In the short story “Lilacs,” Kate Chopin wrote, “When the scent of the lilac blossoms began to permeate the air, Sister Agathe would turn many times during the day to the window; upon her face the happy, beatific expression with which pure and simple souls watch for the coming of those they love.”
We could not say it better ourselves. To celebrate the lilac bushes putting on their glorious, fragrant show this time of year, here are seven things to know about these garden favorites.
1 | Climate
Most lilac varieties prefer cool climates (zones 3–7), though some tolerate warmer locales. Cold winters trigger a period of dormancy, which they need to bloom. The timing depends on variety and location, but generally, lilac bushes bloom in the spring and only for two weeks.
2 | Sun, Soil and Fertilizer
Lilac bushes are one of Arkansas-based landscape and garden designer P. Allen Smith’s 15 favorite fragrant plants for the garden. “Lilacs bloom best when planted in full sun and well-drained, alkaline soil,” he told Flower. “Plants should be fertilized with a general fertilizer in early spring and then again after the bloom cycle. To encourage blooms, substitute the general fertilizer with super phosphate, or a fertilizer high in phosphorus, for your early spring feeding.”
Pennsylvania flower farmer Mara Tyler of the Farm at Oxford also shared her lilac-growing tips, starting with full sun. “Don’t overfeed the lilac,” she said, “but we do give it a dose of compost annually and also a 3-5-4 organic local fertilizer annually. Since we are looking for blooms from our lilacs, we want to encourage blooms versus leafy growth over time. Also, once we plant small lilac babies, it can be 3–4 years before we are really able to harvest off a bush. They are slower growers the first few years but seem to really leap around year 4–5 in growth.”
When it comes to the time of year for planting lilac bushes, Tyler said, “We plant in the spring or fall, whenever we have the time.” However the time you plant does affect care. “As with any plant, if you plant in spring, make sure to keep the plant well watered through the heat of summer. In fall the plants usually get runoff from snow or winter rains and settle in well.”
3 | Pruning
Lilac bushes set buds on old wood, so prune and shape them right after they finish blooming. Otherwise, said Tyler, you risk cutting off next year’s flowers.
4 | Varieties
While there’s a whole wide world of lilac varieties to embrace, here are a few options to consider if you have specific requirements.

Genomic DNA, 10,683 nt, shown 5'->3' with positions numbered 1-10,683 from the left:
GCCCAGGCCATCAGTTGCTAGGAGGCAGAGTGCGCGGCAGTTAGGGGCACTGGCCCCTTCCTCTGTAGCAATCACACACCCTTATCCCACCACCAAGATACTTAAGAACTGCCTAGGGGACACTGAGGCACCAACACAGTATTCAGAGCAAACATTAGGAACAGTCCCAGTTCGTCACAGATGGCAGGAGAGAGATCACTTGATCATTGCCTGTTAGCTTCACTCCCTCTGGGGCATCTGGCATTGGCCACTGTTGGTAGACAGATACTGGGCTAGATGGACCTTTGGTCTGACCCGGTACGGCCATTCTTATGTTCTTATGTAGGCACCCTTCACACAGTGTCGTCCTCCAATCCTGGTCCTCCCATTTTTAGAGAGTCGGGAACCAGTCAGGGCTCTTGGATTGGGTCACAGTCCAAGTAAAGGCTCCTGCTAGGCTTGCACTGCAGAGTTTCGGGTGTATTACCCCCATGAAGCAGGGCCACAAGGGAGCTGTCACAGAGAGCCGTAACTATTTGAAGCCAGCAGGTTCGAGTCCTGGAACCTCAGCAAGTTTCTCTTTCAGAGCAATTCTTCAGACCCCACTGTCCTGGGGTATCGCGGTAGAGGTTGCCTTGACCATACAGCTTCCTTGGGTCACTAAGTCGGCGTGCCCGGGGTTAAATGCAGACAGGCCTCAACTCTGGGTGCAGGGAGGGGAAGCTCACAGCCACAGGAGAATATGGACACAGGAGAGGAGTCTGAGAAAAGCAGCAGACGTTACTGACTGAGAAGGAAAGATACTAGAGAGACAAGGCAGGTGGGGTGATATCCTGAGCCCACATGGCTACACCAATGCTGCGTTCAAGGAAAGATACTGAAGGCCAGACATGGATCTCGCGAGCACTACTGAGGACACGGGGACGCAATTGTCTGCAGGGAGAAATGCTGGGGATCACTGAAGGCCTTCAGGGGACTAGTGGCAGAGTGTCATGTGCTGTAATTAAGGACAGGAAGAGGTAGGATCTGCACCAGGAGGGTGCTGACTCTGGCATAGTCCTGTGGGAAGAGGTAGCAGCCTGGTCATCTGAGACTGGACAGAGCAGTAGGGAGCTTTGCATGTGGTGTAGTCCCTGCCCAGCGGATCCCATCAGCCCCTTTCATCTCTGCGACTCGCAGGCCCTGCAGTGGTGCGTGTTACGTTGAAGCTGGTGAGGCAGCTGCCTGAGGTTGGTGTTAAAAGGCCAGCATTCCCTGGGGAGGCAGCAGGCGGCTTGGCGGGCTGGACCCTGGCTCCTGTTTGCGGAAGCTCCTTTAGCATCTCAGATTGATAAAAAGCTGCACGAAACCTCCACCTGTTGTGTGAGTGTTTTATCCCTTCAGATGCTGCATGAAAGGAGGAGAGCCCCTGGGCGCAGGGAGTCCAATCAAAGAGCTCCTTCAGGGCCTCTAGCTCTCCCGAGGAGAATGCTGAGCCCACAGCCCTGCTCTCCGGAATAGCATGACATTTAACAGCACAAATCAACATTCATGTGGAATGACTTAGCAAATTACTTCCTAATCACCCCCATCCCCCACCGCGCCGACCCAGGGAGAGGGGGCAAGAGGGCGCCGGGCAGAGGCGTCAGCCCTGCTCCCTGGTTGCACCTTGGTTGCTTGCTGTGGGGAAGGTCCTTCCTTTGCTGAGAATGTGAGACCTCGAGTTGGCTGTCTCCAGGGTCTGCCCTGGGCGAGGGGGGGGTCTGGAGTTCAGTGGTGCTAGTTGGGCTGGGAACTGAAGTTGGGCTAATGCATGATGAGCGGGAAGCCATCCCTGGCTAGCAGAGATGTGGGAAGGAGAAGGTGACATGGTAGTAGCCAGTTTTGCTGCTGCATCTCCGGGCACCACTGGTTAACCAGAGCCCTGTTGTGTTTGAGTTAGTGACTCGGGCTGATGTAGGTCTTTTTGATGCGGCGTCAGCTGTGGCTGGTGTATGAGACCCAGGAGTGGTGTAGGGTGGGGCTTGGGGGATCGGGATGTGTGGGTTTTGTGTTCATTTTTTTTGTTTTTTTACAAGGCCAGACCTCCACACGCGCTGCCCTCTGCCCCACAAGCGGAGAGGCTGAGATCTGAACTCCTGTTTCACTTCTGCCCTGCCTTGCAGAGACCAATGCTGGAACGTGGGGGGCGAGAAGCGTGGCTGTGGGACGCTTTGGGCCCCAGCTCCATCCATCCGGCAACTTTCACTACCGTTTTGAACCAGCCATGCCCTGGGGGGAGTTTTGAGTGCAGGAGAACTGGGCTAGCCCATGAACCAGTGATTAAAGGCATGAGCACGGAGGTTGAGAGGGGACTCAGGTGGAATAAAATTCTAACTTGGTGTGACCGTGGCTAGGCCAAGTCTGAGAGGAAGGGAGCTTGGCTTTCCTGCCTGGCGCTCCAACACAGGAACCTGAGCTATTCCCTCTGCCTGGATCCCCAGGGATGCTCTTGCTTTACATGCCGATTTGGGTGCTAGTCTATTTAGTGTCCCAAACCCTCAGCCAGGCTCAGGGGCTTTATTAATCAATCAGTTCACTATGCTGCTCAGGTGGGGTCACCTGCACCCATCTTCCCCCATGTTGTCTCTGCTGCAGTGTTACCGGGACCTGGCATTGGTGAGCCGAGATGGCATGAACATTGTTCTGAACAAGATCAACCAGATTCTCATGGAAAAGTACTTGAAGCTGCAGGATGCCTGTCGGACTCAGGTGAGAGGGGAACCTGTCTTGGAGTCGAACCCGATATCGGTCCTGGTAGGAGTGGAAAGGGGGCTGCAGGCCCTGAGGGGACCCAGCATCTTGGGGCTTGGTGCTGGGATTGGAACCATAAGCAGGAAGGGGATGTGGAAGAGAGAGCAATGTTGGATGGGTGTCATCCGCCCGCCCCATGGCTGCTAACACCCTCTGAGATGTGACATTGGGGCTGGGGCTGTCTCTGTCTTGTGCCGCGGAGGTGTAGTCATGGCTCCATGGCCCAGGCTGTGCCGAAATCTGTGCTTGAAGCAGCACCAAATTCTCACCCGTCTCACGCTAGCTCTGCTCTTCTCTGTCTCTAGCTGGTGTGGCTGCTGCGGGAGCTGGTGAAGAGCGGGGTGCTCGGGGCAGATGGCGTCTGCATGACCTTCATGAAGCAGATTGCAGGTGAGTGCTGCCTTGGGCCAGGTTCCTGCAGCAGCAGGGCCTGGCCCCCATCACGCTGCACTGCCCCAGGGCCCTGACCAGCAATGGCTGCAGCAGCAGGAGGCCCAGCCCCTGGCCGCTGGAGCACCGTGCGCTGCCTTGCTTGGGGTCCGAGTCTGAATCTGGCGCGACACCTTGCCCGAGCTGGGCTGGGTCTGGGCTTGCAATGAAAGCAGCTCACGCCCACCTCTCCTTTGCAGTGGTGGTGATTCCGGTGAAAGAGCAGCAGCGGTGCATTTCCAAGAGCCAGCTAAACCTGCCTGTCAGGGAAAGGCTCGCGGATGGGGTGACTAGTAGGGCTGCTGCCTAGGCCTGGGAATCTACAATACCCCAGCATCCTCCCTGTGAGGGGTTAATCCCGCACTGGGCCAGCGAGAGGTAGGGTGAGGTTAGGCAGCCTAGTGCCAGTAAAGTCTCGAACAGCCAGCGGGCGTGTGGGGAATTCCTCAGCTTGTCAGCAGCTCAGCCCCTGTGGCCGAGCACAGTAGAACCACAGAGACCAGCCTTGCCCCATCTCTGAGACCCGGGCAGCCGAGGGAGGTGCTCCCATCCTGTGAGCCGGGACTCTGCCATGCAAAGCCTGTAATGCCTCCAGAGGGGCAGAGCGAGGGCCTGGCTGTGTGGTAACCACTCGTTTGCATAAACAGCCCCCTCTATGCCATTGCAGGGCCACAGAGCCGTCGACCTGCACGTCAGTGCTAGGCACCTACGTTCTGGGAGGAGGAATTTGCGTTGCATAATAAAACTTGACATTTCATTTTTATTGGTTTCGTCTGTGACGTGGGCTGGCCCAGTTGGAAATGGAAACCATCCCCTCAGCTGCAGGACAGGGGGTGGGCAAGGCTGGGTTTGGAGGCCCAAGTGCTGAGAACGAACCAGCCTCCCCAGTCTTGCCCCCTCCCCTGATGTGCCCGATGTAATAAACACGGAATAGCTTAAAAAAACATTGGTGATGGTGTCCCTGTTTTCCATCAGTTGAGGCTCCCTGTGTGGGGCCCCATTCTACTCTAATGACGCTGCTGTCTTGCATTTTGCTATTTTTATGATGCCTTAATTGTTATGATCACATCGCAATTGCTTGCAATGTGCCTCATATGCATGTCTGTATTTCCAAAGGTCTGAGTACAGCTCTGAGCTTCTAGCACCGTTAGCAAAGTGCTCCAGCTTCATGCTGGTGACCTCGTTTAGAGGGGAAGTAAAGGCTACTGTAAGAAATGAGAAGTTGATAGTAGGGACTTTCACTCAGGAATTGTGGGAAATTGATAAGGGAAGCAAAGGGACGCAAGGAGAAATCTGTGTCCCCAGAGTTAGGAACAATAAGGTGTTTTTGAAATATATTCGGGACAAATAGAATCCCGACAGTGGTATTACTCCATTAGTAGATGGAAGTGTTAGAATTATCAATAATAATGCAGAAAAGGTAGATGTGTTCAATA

- Warmer climates (zone 8): Plant ‘Miss Kim’ or ‘Blue Skies.’
- Early blooms: Consider ‘Excel,” which puts on its big show between February and March, or perhaps ‘Charles Joly.’
- Repeat blooms: Opt for ‘Josee.’
5 | European Descent
Lilac bushes are not native to North America. The Common Lilac originated in Eastern Europe in the mountains of Bulgaria, Croatia, Slovakia, the Czech Republic, Hungary, and Romania. For centuries, the Turks cultivated the species. Then, in the 1500s, lilac bushes arrived in Vienna and Paris. The French developed so many varieties that Common Lilac is often called French hybrid or simply French Lilac. Finally, these European specimens made the journey to the New World, and lilac bushes graced the gardens of George Washington and Thomas Jefferson.
6 | Floral Arrangements
If you clip blooms from your lilac bushes for an arrangement, extend their freshness by changing the water in the vases daily and mist their petals, which can absorb water.
7 | A Whole Island of Lilacs
In Michigan, more than 100 varieties of Common Lilac, along with two other species, grow on Mackinac Island (pronounced “Mackinaw”). Cold winters and sunny, warm summers with adequate precipitation provide ideal growing conditions. Plus, lilacs love the island’s well-drained soil made up of a limestone rock base.
The oldest lilac bushes on Mackinac date to the 1870s and grow up to 20 feet tall and 27 inches thick—so large locals call them “lilac trees.” During the blooming season the first two weeks of June, the town celebrates with a 10-day Lilac Festival, held every year since 1949. There’s even a Lilac Festival Queen and a Grand Parade. If you visit this quaint community, plan to get around by foot, bicycle or horse. Cars were banned in 1898.